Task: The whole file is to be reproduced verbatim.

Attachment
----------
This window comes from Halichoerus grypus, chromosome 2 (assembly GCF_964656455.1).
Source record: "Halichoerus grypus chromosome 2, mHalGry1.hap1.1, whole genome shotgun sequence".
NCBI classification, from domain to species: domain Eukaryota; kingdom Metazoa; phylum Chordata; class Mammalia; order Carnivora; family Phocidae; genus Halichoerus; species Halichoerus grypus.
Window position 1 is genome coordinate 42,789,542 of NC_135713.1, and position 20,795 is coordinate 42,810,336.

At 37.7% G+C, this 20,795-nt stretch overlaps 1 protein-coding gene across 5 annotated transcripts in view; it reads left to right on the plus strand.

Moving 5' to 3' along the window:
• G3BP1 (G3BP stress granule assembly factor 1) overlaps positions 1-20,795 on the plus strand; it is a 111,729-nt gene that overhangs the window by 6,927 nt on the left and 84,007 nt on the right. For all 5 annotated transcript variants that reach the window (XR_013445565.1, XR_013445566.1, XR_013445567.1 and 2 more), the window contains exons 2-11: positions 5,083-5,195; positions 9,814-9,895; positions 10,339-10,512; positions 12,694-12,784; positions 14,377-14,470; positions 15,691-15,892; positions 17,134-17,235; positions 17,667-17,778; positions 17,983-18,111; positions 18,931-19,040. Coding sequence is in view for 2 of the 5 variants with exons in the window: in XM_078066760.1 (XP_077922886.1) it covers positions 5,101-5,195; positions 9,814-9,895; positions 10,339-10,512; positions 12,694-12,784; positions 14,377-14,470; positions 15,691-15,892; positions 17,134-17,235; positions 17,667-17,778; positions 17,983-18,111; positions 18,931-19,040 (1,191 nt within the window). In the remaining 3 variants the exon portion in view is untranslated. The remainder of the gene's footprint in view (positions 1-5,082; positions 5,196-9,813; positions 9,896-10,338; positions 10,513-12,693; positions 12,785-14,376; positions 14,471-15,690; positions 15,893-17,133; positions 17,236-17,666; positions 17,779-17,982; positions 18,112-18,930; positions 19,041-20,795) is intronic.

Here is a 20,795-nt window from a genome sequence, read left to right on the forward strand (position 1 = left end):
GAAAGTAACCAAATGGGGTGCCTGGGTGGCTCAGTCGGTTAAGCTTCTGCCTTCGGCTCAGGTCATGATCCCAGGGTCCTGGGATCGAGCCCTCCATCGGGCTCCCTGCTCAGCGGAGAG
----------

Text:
This window comes from Halichoerus grypus, chromosome 2 (assembly GCF_964656455.1).
Source record: "Halichoerus grypus chromosome 2, mHalGry1.hap1.1, whole genome shotgun sequence".
NCBI classification, from domain to species: domain Eukaryota; kingdom Metazoa; phylum Chordata; class Mammalia; order Carnivora; family Phocidae; genus Halichoerus; species Halichoerus grypus.
Window position 1 is genome coordinate 42,789,542 of NC_135713.1, and position 20,795 is coordinate 42,810,336.

At 37.7% G+C, this 20,795-nt stretch overlaps 1 protein-coding gene across 5 annotated transcripts in view; it reads left to right on the plus strand.

Moving 5' to 3' along the window:
• G3BP1 (G3BP stress granule assembly factor 1) overlaps positions 1-20,795 on the plus strand; it is a 111,729-nt gene that overhangs the window by 6,927 nt on the left and 84,007 nt on the right. For all 5 annotated transcript variants that reach the window (XR_013445565.1, XR_013445566.1, XR_013445567.1 and 2 more), the window contains exons 2-11: positions 5,083-5,195; positions 9,814-9,895; positions 10,339-10,512; positions 12,694-12,784; positions 14,377-14,470; positions 15,691-15,892; positions 17,134-17,235; positions 17,667-17,778; positions 17,983-18,111; positions 18,931-19,040. Coding sequence is in view for 2 of the 5 variants with exons in the window: in XM_078066760.1 (XP_077922886.1) it covers positions 5,101-5,195; positions 9,814-9,895; positions 10,339-10,512; positions 12,694-12,784; positions 14,377-14,470; positions 15,691-15,892; positions 17,134-17,235; positions 17,667-17,778; positions 17,983-18,111; positions 18,931-19,040 (1,191 nt within the window). In the remaining 3 variants the exon portion in view is untranslated. The remainder of the gene's footprint in view (positions 1-5,082; positions 5,196-9,813; positions 9,896-10,338; positions 10,513-12,693; positions 12,785-14,376; positions 14,471-15,690; positions 15,893-17,133; positions 17,236-17,666; positions 17,779-17,982; positions 18,112-18,930; positions 19,041-20,795) is intronic.

Here is a 20,795-nt window from a genome sequence, read left to right on the forward strand (position 1 = left end):
GAAAGTAACCAAATGGGGTGCCTGGGTGGCTCAGTCGGTTAAGCTTCTGCCTTCGGCTCAGGTCATGATCCCAGGGTCCTGGGATCGAGCCCTCCATCGGGCTCCCTGCTCAGCGGAGAG